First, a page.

Second, the nonlinear optical selection rule allows the superposition of circularly polarized photon-pair states to construct two maximally entangled Bell states. The general form of this polarization-entangled state is \(1/\sqrt{2}\left({|LL\rangle }_{s, i}+{e}^{i2\alpha }{|RR\rangle }_{s, i}\right)\), achievable by a linearly polarized pump \(1/\sqrt{2}\left({|R\rangle }_{pump}+{e}^{i2\alpha }{|L\rangle }_{pump}\right)\) at an angle *α* relative to the armchair direction of 3R-WS_{2} (*y*-direction, as illustrated in Fig. 1b). At *α* = 0, the state is expressed as \(1/\sqrt{2}\left({|LL\rangle }_{s, i}+{|RR\rangle }_{s, i}\right)\), corresponding to the Bell state \(1/\sqrt{2}\left({|HH\rangle }_{s, i}-{|VV\rangle }_{s, i}\right)\). Rotating the pump polarization to *α* = 90° transforms the photon-pair state to \(1/\sqrt{2}\left({|LL\rangle }_{s, i}-{|RR\rangle }_{s, i}\right)\), which is another Bell state \(1/\sqrt{2}\left({|HV\rangle }_{s, i}+{|VH\rangle }_{s, i}\right)\). In our experiments, these two states are prepared using linearly polarized pumps, and the recovered density matrices are displayed in Fig. 3c, d. The quantum tomography results align closely with ideal Bell states, exhibiting fidelities of 0.93 ± 0.05 and 0.96 ± 0.03, and concurrences *C* of 0.97 and 0.98 for the Bell states \(1/\sqrt{2}\left({|HV\rangle }_{s, i}+{|VH\rangle }_{s, i}\right)\) and \(1/\sqrt{2}\left({|HH\rangle }_{s, i}-{|VV\rangle }_{s, i}\right)\), respectively. Consequently, we demonstrate two maximally entangled Bell states of photon pairs from 3R-WS_{2}, underscoring its potential for on-chip polarization-entangled photon-pair sources. It is worth noting that nonlinear crystals with other symmetries, such as GaP, can support polarization entanglement in one certain direction [26]. However, *C*_{3} symmetric crystals can support continuously tunable polarization-entangled states with near-unity concurrence in SPDC process.

In conclusion, we report high-rate polarization-entangled photon pairs by SPDC in 3R-WS_{2}, a vdW crystal simultaneously allowing scalable second-order optical nonlinearity, a symmetry-enabled selection rule, and enhanced *χ*^{(2)} and nearly no PL noise at SPDC wavelengths. Despite a high *χ*^{(2)} in 3R-WS_{2} facilitating a high generation rate among thin-film SPDC sources (Table S1), there remains a significant gap in the generation rate between vdW materials and well-developed bulk nonlinear crystals [3, 27], as well as quasi-phase-matched waveguides and resonators [17, 28]. For practical applications in quantum optics systems, such as photonic quantum circuits [29], quantum walks [30], and free-space quantum teleportation [31], the 3R-WS_{2} source still exhibits a 2–3 order of magnitude gap in the photon-pair generation rate. We anticipate that this gap can be closed by further integrating with resonant cavities and metasurfaces to enhance photon-pair generation efficiency [19], which is promising as the high refractive indices of TMDCs particularly benefit light confinement and nanophotonic design [32]. These resonant photonic structures can also enable the generation of more complex quantum states, such as orbital angular momentum entangled states [18] and spatial-polarization hyper-entangled states [33]. Our approach to polarization entanglement, utilizing *C*_{3} rotational symmetry, is not limited to 3R-WS_{2} and 3R-MoS_{2} but is also applicable to other vdW materials. For example, tellurium, a chiral nonlinear crystal with a large *χ*^{(2)} and in-plane *C*_{3} axis, shows promise for the generation and in-plane waveguiding of polarization-entangled photon pairs [34, 35]. These ultracompact entangled photon-pair sources will boost photonic quantum computation [9, 36, 37], quantum sensing [38] and super-resolution quantum imaging [10, 33].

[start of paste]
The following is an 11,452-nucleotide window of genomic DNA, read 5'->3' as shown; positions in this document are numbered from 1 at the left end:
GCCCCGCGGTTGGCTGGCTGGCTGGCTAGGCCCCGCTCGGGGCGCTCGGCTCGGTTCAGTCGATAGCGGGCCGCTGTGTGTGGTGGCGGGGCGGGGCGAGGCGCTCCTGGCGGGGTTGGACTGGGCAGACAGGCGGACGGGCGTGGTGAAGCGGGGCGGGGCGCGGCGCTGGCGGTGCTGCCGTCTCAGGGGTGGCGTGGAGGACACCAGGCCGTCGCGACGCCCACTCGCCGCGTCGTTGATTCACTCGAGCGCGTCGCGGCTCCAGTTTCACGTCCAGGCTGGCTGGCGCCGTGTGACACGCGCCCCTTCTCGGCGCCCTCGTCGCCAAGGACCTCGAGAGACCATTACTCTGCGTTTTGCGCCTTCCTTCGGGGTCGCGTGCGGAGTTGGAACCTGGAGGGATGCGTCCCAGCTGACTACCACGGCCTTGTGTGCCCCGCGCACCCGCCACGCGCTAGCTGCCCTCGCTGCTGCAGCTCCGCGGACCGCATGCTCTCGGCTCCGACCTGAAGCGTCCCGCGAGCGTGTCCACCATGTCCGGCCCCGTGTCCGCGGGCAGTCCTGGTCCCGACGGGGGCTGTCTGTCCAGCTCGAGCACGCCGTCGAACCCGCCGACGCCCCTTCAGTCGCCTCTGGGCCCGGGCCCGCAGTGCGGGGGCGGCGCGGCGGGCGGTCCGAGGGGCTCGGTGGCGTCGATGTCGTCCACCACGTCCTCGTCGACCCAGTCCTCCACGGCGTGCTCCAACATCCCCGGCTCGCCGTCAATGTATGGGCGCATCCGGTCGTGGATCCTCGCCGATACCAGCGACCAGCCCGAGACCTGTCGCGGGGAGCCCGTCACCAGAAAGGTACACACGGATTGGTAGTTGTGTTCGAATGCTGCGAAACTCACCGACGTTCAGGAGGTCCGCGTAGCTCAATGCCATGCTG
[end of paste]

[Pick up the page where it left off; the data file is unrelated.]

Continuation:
## Availability of data and materials

All data needed to evaluate the conclusions in this paper are available in the main text or the Supplementary Materials.

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## Acknowledgements

X.-F.R. acknowledges financial support from National Key Research and Development Program of China (2022YFA1204704), the Innovation Program for Quantum Science and Technology (2021ZD0303200, 2021ZD0301500), the National Natural Science Foundation of China (NSFC) (62061160487, T2325022, U23A2074, 62205325), the CAS Project for Young Scientists in Basic Research (No. YSBR-049), Key Research and Development Program of Anhui Province (2022b1302007) and the Fundamental Research Funds for the Central Universities. This work was partially carried out at the USTC Center for Micro and Nanoscale Research and Fabrication. Z. L. acknowledges financial support from the NRF, Prime Minister’s Office, Singapore under the Competitive Research Program Award (Grant No. NRF-CRP26-2021-0004), A*STAR SERC MTC Programmatic Funds under grant number M23M2b0056. C.-W.Q. acknowledges financial support from the NRF, Prime Minister's Office, Singapore under the Competitive Research Program Award (NRF-CRP22-2019-0006 and NRF-CRP30-2023-0003).

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### Contributions

J.F., X.-F.R. and C.-W.Q. conceived and coordinated this work. J.F. prepared all samples for the measurements. Y.-K.W. and X.-F.R. designed and conducted the parametric down-conversion and quantum tomography experiments. R.D. and Z.L. synthesized the crystals. J.W. conducted the harmonic generation and reflectance spectroscopy measurements. J.F., Y.-K.W., X.-F.R., and C.-W.Q. drafted the paper with inputs from all authors. X.-F.R. and C.-W.Q. supervised the project.

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Cheng-Wei Qiu serves as an Editor for the Journal, no other author has reported any competing interests.

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Feng, J., Wu, YK., Duan, R. *et al.* Polarization-entangled photon-pair source with van der Waals 3R-WS_{2} crystal.
*eLight* **4**, 16 (2024). https://doi.org/10.1186/s43593-024-00074-6

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DOI: https://doi.org/10.1186/s43593-024-00074-6